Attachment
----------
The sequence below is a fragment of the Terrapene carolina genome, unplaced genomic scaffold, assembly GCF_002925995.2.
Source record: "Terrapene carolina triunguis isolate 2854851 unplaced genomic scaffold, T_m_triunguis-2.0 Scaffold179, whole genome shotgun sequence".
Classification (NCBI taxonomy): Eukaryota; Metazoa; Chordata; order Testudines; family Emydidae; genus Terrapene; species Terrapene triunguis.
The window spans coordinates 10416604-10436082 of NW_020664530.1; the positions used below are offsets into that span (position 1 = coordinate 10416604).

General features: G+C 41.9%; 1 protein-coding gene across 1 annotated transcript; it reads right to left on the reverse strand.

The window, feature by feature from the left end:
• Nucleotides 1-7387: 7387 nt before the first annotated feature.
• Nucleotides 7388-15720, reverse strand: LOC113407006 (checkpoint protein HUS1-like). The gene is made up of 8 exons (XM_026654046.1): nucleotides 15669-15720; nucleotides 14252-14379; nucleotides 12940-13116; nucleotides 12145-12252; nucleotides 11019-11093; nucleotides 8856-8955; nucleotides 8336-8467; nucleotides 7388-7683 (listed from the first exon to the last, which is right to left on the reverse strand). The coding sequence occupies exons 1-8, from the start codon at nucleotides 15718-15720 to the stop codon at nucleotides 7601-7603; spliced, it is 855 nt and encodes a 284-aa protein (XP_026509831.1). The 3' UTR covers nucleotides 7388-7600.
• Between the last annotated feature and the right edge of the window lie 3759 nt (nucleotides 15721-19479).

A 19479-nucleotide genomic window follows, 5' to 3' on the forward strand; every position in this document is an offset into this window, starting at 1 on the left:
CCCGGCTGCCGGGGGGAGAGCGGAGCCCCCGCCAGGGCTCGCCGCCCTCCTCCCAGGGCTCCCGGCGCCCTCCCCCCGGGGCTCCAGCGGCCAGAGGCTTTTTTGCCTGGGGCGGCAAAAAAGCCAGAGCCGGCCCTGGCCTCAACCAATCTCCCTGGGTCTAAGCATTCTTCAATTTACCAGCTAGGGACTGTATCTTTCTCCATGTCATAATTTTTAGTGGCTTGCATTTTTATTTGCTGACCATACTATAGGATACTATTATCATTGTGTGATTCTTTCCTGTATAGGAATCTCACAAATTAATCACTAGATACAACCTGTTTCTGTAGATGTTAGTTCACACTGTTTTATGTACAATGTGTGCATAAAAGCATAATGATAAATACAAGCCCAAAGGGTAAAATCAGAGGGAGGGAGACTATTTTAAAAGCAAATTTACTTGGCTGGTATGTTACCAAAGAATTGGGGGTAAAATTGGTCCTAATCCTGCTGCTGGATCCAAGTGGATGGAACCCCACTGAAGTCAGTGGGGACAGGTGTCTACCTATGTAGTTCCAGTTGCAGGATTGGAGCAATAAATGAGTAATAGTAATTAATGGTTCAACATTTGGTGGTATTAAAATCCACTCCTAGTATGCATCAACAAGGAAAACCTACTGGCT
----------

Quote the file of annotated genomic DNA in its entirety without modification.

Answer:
The sequence below is a fragment of the Terrapene carolina genome, unplaced genomic scaffold, assembly GCF_002925995.2.
Source record: "Terrapene carolina triunguis isolate 2854851 unplaced genomic scaffold, T_m_triunguis-2.0 Scaffold179, whole genome shotgun sequence".
Classification (NCBI taxonomy): Eukaryota; Metazoa; Chordata; order Testudines; family Emydidae; genus Terrapene; species Terrapene triunguis.
The window spans coordinates 10416604-10436082 of NW_020664530.1; the positions used below are offsets into that span (position 1 = coordinate 10416604).

General features: G+C 41.9%; 1 protein-coding gene across 1 annotated transcript; it reads right to left on the reverse strand.

The window, feature by feature from the left end:
• Nucleotides 1-7387: 7387 nt before the first annotated feature.
• Nucleotides 7388-15720, reverse strand: LOC113407006 (checkpoint protein HUS1-like). The gene is made up of 8 exons (XM_026654046.1): nucleotides 15669-15720; nucleotides 14252-14379; nucleotides 12940-13116; nucleotides 12145-12252; nucleotides 11019-11093; nucleotides 8856-8955; nucleotides 8336-8467; nucleotides 7388-7683 (listed from the first exon to the last, which is right to left on the reverse strand). The coding sequence occupies exons 1-8, from the start codon at nucleotides 15718-15720 to the stop codon at nucleotides 7601-7603; spliced, it is 855 nt and encodes a 284-aa protein (XP_026509831.1). The 3' UTR covers nucleotides 7388-7600.
• Between the last annotated feature and the right edge of the window lie 3759 nt (nucleotides 15721-19479).

A 19479-nucleotide genomic window follows, 5' to 3' on the forward strand; every position in this document is an offset into this window, starting at 1 on the left:
CCCGGCTGCCGGGGGGAGAGCGGAGCCCCCGCCAGGGCTCGCCGCCCTCCTCCCAGGGCTCCCGGCGCCCTCCCCCCGGGGCTCCAGCGGCCAGAGGCTTTTTTGCCTGGGGCGGCAAAAAAGCCAGAGCCGGCCCTGGCCTCAACCAATCTCCCTGGGTCTAAGCATTCTTCAATTTACCAGCTAGGGACTGTATCTTTCTCCATGTCATAATTTTTAGTGGCTTGCATTTTTATTTGCTGACCATACTATAGGATACTATTATCATTGTGTGATTCTTTCCTGTATAGGAATCTCACAAATTAATCACTAGATACAACCTGTTTCTGTAGATGTTAGTTCACACTGTTTTATGTACAATGTGTGCATAAAAGCATAATGATAAATACAAGCCCAAAGGGTAAAATCAGAGGGAGGGAGACTATTTTAAAAGCAAATTTACTTGGCTGGTATGTTACCAAAGAATTGGGGGTAAAATTGGTCCTAATCCTGCTGCTGGATCCAAGTGGATGGAACCCCACTGAAGTCAGTGGGGACAGGTGTCTACCTATGTAGTTCCAGTTGCAGGATTGGAGCAATAAATGAGTAATAGTAATTAATGGTTCAACATTTGGTGGTATTAAAATCCACTCCTAGTATGCATCAACAAGGAAAACCTACTGGCT